One of the most common symptoms of pelvic floor dysfunction is leaking urine during activities that place pressure on the pelvic floor, such as sneezing, coughing, laughing, running or jumping (known as stress incontinence). If you are experiencing leakage, this is a good sign from your body that your pelvic floor is not functioning well and it needs some attention. So what should you do? Here are my top tips:

1. Listen to the warning signs:

If you are experiencing any leaking, that is your body's way of telling you that something is not right. Please, do not ignore it. Pushing on through and hoping it will go away is not going to help! If you are doing exercises that are placing pressure on your pelvic floor, such as running, jumping, or lifting heavy weights then please stop those exercises and seek help. It does not mean stopping forever, it means stopping temporarily so that you can rehab your pelvic floor with a view to returning once good function is restored. Otherwise you risk worsening the dysfunction, even possibly risking eventual prolapse, and then you are going to find that far more difficult to come back from!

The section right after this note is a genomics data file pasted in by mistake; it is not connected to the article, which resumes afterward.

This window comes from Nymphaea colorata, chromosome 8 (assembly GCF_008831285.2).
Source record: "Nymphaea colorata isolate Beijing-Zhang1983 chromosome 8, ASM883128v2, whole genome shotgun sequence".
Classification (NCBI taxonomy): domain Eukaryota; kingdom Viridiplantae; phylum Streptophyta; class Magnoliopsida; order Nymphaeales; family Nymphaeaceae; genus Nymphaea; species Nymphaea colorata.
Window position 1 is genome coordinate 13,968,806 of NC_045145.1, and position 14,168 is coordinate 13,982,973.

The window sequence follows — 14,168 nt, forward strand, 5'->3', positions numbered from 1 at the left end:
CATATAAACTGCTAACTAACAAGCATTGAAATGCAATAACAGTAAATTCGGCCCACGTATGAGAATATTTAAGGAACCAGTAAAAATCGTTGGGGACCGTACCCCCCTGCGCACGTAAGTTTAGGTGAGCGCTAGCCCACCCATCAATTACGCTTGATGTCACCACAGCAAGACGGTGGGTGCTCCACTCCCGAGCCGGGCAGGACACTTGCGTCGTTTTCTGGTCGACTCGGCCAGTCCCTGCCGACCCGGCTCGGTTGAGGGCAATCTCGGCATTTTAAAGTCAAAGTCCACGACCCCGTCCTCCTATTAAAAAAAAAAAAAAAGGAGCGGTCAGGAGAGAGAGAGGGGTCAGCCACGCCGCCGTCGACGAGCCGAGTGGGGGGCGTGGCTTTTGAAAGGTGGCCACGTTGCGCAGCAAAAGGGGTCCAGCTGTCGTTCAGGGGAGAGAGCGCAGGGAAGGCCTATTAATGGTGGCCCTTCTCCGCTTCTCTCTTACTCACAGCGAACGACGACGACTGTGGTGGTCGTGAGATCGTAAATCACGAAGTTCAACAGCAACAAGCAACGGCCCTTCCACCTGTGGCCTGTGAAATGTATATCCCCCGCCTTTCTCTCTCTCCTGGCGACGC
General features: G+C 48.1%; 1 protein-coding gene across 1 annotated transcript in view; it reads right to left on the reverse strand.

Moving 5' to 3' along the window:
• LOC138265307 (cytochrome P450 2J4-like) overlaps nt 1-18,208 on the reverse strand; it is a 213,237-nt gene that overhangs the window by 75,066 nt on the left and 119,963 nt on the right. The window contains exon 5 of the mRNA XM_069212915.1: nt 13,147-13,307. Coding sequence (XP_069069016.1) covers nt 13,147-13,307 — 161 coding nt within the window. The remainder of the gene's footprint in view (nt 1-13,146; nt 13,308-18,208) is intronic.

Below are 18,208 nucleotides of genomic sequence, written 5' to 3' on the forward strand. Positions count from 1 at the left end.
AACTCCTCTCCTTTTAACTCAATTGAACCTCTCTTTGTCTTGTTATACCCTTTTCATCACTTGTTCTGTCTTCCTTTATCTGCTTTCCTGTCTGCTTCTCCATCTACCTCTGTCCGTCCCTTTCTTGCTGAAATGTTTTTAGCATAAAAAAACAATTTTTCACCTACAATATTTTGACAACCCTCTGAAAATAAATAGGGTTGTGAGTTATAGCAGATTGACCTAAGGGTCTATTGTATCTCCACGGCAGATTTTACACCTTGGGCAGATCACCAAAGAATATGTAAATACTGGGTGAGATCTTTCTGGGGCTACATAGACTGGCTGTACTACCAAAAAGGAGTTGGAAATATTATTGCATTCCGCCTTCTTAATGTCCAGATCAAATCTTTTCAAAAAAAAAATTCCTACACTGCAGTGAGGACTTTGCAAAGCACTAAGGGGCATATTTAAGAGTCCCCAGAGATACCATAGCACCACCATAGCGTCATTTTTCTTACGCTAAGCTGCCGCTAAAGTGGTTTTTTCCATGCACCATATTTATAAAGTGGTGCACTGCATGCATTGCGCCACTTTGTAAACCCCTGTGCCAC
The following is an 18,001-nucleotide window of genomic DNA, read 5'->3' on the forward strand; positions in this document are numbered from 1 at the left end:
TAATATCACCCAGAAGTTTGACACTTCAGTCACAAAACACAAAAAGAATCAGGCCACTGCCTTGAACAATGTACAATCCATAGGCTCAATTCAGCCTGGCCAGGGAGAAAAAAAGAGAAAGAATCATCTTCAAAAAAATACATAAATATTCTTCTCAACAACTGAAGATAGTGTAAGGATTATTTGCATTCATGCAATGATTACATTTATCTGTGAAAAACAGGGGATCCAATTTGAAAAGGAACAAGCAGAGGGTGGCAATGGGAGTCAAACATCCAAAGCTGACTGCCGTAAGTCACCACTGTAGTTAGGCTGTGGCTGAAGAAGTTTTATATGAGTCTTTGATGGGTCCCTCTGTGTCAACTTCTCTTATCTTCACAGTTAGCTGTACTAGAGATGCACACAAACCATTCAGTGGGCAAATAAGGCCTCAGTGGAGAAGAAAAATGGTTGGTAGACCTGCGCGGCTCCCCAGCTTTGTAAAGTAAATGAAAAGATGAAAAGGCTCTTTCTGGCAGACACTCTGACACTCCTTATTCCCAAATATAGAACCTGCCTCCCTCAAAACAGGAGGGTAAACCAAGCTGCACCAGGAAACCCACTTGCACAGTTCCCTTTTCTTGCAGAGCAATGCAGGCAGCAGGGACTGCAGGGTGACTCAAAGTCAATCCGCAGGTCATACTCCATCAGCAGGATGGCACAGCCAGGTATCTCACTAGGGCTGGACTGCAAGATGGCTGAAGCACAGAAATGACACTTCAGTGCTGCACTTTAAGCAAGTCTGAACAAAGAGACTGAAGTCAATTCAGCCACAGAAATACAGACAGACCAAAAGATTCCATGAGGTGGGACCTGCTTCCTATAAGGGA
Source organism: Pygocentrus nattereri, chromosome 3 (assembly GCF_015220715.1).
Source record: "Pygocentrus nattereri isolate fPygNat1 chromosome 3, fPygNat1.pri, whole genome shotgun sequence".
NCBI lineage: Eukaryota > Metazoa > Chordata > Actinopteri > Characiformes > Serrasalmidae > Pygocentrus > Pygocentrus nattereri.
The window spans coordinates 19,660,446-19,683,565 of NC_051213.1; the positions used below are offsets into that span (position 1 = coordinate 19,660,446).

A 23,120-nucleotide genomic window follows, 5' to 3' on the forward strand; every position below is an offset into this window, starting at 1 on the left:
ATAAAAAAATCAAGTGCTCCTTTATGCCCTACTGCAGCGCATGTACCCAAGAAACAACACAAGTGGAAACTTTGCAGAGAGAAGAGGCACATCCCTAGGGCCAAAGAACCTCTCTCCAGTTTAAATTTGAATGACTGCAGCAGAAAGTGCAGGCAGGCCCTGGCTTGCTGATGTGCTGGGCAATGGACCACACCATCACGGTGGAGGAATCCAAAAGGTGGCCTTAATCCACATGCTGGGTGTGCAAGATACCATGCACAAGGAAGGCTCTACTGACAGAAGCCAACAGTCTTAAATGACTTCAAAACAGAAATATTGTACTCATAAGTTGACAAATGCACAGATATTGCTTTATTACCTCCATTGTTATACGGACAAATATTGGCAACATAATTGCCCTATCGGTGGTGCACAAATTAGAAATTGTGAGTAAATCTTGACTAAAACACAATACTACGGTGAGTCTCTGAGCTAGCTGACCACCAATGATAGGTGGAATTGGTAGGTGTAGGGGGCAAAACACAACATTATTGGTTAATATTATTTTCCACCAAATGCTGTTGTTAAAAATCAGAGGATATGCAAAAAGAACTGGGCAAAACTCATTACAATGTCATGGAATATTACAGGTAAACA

2. Seek Professional Help:

I strongly recommend that you are seen by a Women's Health Physiotherapist. You can either seek an NHS referral via your GP or find a private Women's Health Physiotherapist who can help you. Through the nature of what I teach, I have a lot of clients come to me with some degree of pelvic floor dysfunction and, whilst I can offer general exercises and guidance to help, I will always recommend seeing a Women's Health Physio. They will be able to do an internal examination and advise specifically on what areas you need to work on.

3. Do your pelvic floor exercises - with purpose!